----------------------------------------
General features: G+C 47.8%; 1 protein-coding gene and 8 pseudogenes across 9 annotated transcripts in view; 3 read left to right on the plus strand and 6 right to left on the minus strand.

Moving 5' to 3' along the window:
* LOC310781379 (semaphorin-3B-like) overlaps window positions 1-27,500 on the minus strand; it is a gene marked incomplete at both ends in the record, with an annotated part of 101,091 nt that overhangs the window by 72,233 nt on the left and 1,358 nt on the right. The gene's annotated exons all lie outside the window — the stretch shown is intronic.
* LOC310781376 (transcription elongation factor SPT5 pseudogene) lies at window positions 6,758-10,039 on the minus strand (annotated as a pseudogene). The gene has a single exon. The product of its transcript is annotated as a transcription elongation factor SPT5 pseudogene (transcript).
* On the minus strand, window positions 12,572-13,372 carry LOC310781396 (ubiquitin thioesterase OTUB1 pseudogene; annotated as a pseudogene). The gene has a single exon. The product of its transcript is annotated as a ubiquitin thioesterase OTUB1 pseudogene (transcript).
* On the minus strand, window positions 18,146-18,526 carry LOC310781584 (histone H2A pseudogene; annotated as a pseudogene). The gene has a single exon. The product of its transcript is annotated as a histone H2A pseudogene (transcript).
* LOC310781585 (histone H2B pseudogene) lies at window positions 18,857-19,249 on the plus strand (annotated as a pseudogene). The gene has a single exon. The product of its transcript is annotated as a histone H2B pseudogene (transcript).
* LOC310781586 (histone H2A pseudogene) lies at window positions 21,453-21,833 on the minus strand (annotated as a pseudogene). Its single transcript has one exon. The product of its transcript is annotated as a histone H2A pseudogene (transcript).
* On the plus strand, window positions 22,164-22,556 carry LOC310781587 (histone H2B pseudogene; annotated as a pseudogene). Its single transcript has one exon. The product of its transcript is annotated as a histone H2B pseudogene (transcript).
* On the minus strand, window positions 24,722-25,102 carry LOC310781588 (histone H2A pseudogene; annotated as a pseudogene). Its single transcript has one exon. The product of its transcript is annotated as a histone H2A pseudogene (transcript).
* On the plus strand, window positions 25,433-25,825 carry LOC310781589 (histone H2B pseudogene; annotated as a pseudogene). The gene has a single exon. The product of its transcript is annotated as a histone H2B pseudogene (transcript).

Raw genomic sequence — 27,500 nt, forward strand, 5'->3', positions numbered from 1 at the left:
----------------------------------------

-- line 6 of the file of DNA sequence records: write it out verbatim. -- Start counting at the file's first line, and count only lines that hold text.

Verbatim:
* On the minus strand, window positions 18,146-18,526 carry LOC310781584 (histone H2A pseudogene; annotated as a pseudogene). The gene has a single exon. The product of its transcript is annotated as a histone H2A pseudogene (transcript).